The Energy Regulators Regional Association (ERRA) has published a report showing the interest and willingness of its members to play an active role in the decarbonisation process. Indeed, to limit global warming to 1.5°C, one of the key changes needs to take place in the energy sector. In particular, significant emphasis has been placed on decarbonising the power sector.
Many national governments have already adopted measures to increase the share of renewable sources in their energy portfolios and put in place energy efficiency measures to curb the demand and mitigate adverse environmental impacts. Subsidies and financing programs have also been put in place to encourage efficient use of energy, targeting the industry, buildings, appliances and transport.
According to ERRA’s report, based on a survey in which 23 regulators took part, one of the main actors to drive and monitor these changes are or could be energy regulatory authorities.
“Energy regulators are central in proposing and implementing energy policies that can support the process, overseeing the sector and the directions of its development and also enforcing solutions that can facilitate the transition towards a less pollution-intense economy,” reads the report. “In this capacity, their role evolves by reaching new levels of engagement and responsibilities related to the needs of the revised energy architecture and climate action targets.”
ERRA’s members have embraced this key focus area as one of the workstreams in the Association’s annual work plan for 2021-2022.
Approved national targets to reduce GHG emissions
As shown by the survey, apart from Serbia, all countries reported having official national targets to reduce greenhouse gas (GHG) emissions, to support energy efficiency and to increase renewable deployment.
For example, Azerbaijan has a goal of reaching a renewable share of 30 per cent from total installed power capacity by the year 2030, which implies the installation of new renewable energy plants with a total power capacity of 1,500 megawatts (MW). Or, the integrated energy and climate plan of Bulgaria has set the target of reducing GHG emissions by 49 per cent by 2030. Hungary aims to reduce its GHG emission by 40 per cent until 2030 and reach climate neutrality by 2050. Also, the Romanian plan is all about renewables with the plan to add 822 MW of wind installed capacity and 994 MW of solar installed capacity in 2022.
Currently in Serbia, targets to reduce GHG emission are not defined. However, the government is already working on the drafting of the new strategy for the development of the energy sector for the period 2021-2030 and the National Energy and Climate Plan. The Ministry of mining and energy has the obligation to prepare and adopt these two documents till February 2022.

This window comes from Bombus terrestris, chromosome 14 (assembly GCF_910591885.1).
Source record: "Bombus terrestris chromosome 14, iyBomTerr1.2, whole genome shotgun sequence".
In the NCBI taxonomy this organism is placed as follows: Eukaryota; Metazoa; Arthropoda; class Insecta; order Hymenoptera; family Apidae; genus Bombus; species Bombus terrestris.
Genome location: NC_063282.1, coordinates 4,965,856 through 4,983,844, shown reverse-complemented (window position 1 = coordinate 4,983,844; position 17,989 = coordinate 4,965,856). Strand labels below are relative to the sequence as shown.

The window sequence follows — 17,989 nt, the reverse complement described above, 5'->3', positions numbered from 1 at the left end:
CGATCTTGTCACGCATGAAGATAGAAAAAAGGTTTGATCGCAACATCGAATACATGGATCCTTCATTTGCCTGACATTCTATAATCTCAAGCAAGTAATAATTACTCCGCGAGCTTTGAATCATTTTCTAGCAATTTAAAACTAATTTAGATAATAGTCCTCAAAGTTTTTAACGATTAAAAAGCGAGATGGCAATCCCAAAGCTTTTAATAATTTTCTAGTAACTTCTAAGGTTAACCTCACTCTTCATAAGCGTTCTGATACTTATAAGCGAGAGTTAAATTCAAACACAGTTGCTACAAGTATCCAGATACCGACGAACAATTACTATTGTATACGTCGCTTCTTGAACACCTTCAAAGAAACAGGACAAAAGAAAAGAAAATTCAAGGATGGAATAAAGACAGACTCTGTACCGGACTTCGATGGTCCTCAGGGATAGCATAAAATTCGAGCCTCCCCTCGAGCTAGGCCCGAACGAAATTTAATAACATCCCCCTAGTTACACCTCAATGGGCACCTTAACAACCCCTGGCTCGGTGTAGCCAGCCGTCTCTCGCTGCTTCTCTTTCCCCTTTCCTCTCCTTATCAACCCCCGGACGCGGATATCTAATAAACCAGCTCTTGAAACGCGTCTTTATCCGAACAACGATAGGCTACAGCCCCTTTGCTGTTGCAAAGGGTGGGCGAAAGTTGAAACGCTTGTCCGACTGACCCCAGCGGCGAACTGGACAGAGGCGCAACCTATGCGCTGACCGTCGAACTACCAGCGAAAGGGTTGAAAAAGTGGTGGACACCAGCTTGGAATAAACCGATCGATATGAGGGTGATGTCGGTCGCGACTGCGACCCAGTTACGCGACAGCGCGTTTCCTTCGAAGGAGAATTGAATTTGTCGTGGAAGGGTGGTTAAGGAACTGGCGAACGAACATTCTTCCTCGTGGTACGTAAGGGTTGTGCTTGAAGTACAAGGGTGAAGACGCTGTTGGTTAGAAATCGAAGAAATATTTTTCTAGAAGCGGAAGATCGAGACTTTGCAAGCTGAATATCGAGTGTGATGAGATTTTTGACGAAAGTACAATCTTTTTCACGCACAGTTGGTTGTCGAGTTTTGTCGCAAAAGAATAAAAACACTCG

The role that regulators don’t have but would like to
Nevertheless, the regulators of the same countries in which governments have clear national plans did not report to have an explicit mandate to identify and implement measures that contribute towards decarbonisation and mitigating climate change implications. And their role is crucial as most of them have either a direct or indirect role in electricity network planning and development as well as a role in renewable energy sources deployment, understood as, among others, responsibility for supporting schemes, design of tenders, or licensing.
For example, Moldova’s ANRE takes care of the calculation and approval of feed-in-tariffs (FiTs) and ceiling prices, it confirms the eligible producer status for small producers and sets the quotas for the distribution of energy purchased by the central electricity supplier. Or, Poland’s URE supports producers in RES in the following support systems: the certificate of origin system, the FiT/FiP system, the auction system and (supplementing) the guarantee of origin system.
These roles led to specific achievements like Hungary’s RES tendering scheme that was successful three times in a row. Or the fact that a part of small eligible Moldovan producers already started to deliver electricity to the grid at FiT.
Also, digitalisation must be a great part of the energy transition. However, apart from Hungary and Serbia, most ERRA members stated to have only an indirect role.
In particular, Hungary’s HEA examined in 2018 the issue of the introduction of smart metering with the help of an external expert. Based on the expert examination, HEA made a legislative proposal to the Ministry regarding the domestic introduction, as a result of which the amendment of the Electricity Act entered into force in 2020.
The main challenges
Asked about the three most notable obstacles hindering decarbonisation, Estonia’s ECA pointed out that some of the district heating companies are producing heat from the oil, therefore decarbonisation needs investments in the district heating sector and new investments could increase tariffs. Lithuania’s NERC reminded that there may be high energy prices during the transition period, so not all consumers will be able to adapt quickly without state aid. Poland’s URE mentioned the high share of coal-based energy generation.
The report concluded that energy regulators should provide investor security for a climate-friendly energy transition. Besides public funds, it is private capital that will provide the majority of the needed investment into energy transition. Clear, sufficiently ambitious and integrated climate and energy policies should be coupled with regulatory credibility, predictability, accountability and innovation in implementing those policies to ensure sufficient investment for a timely energy transition.